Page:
Study Finds Individual HPV Types Increases Chances For HIV Transmission

Study Finds Individual HPV Types Increases Chances For HIV Transmission

A University of California, Riverside scientists along with an international team of researchers have identified the individual HPV viruses that are tied to HIV infection.

According to the study, a person with a particular type of HPV, more than one type of HPV or has high-risk HPV could be diagnosed with HIV. The types of HPV tied to HIV include HPV16, 18, 31, 33, 35, 52, 58.

HIV researcher and the study’s lead author Brandon Brown said many studies show a basic link between the two, and that the study’s findings highlight a powerful relationship between HIV infection and the individual HPV types.

He said some HPV types are tied to warts whereas others are tied to cancer, highlighting the need for an HPV vaccine for men who engage in sexual behavior with other men or trans-women. It’s not just for HPV prevention but also HIV prevention.

According to Brown, other research shows HPV was tied to HIV infection, but they looked at the infection of 37 HPV types and noted that certain individual types of HPV were linked to HIV infection.

The study involved 600 participants found at a local community-based health center, volleyball courts, clubs, bars and social media in Lima, Peru. Researchers divided the participants into two groups - one without genital warts and the other with warts. They followed participants for two years to see who was diagnosed with HIV. 571 participants were visited, and the researchers found that 73 of them had gotten HIV in that time.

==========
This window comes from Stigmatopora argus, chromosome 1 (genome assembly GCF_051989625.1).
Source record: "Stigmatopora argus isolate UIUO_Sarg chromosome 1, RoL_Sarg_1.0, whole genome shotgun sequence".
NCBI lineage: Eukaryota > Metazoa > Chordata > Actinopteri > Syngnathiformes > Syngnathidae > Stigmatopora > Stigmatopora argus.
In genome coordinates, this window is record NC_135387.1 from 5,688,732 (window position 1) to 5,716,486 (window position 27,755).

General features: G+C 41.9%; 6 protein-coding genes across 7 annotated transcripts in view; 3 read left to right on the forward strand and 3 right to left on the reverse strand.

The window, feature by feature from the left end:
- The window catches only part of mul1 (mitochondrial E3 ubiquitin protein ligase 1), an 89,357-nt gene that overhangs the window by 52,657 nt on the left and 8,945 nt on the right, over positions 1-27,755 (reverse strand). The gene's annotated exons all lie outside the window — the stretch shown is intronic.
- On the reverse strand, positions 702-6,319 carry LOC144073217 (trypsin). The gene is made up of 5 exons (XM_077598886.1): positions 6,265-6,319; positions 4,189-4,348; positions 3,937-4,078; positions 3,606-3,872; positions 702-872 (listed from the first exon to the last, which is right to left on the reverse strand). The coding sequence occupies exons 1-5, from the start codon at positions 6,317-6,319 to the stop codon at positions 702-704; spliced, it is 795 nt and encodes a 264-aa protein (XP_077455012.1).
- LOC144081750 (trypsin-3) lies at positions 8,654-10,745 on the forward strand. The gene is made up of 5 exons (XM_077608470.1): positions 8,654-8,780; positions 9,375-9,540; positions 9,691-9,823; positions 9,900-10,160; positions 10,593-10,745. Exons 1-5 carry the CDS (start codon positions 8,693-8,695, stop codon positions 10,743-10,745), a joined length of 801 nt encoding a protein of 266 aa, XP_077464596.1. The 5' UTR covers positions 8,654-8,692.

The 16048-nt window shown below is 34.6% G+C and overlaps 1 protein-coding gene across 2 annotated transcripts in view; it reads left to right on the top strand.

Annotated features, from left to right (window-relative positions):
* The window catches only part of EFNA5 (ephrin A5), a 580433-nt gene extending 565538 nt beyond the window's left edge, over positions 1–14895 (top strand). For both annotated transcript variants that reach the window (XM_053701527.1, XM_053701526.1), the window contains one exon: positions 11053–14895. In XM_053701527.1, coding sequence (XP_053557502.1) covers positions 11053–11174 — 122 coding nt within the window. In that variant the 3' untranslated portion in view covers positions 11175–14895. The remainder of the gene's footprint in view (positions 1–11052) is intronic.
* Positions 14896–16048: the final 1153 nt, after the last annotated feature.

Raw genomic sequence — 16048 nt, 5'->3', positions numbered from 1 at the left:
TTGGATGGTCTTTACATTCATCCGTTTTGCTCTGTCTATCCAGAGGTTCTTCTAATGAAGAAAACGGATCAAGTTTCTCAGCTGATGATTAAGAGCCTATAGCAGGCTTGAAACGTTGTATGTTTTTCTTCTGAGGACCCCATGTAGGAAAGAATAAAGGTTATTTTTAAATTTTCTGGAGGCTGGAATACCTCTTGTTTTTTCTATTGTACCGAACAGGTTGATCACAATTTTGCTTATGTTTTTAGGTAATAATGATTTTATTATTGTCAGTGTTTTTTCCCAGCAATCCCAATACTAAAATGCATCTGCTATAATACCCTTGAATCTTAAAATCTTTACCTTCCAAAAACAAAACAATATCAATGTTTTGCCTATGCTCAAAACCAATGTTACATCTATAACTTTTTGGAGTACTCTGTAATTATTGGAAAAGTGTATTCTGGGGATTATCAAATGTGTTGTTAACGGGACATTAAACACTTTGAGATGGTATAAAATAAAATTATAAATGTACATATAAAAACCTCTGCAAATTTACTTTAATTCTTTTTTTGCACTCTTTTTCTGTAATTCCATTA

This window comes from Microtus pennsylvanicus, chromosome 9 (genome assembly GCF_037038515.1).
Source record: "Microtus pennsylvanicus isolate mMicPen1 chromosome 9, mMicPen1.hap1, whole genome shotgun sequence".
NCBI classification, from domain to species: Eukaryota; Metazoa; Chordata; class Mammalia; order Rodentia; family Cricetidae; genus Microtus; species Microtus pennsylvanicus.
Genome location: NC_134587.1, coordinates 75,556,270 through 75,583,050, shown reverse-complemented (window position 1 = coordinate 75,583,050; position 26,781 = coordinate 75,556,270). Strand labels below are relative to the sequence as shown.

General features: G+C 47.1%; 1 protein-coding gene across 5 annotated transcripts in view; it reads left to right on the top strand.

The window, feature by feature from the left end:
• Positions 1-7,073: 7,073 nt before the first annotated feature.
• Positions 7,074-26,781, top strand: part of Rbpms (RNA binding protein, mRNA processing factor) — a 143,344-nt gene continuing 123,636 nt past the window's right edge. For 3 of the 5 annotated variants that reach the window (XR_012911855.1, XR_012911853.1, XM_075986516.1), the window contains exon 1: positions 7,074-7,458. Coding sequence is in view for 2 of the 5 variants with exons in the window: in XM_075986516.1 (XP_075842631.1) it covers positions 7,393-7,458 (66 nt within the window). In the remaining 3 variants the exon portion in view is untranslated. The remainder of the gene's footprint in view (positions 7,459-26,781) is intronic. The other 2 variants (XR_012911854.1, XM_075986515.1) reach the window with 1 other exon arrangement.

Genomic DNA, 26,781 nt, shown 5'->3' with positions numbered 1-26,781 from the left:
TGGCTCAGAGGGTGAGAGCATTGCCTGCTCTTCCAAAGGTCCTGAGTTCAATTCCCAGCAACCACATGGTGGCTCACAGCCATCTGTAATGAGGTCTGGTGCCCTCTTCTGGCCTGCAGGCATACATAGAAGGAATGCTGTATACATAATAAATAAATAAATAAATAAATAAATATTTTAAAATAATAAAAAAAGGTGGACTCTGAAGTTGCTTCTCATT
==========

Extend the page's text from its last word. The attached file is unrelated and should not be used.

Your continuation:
Brown has worked in Peru for over 10 years, carrying out preliminary work on an HPV vaccine. For previous work of female sex workers, he noted that the HPV vaccine gave high-risk groups protection.

Brown said working with the community-based organization allowed them to learn that many clients had genital warts and HIV. He said they worked with community organizations to come up with the study to find the correlation between the two diseases.

The researcher went on to say that the study in Peru is not irrelevant because it took place there. Rather, it was the community’s interest and connections that allowed them to conduct the study. He said the study would also apply to the U.S.

Brown said an HPV vaccine is needed for everybody – no matter the gender, sex or sexual orientation before sexual activity occurs and genital wart treatment. He said the medical community understands that HPV is a common STI and a vaccine for HPV could prevent an HPV infection.

Written by Mark Riegel, MD

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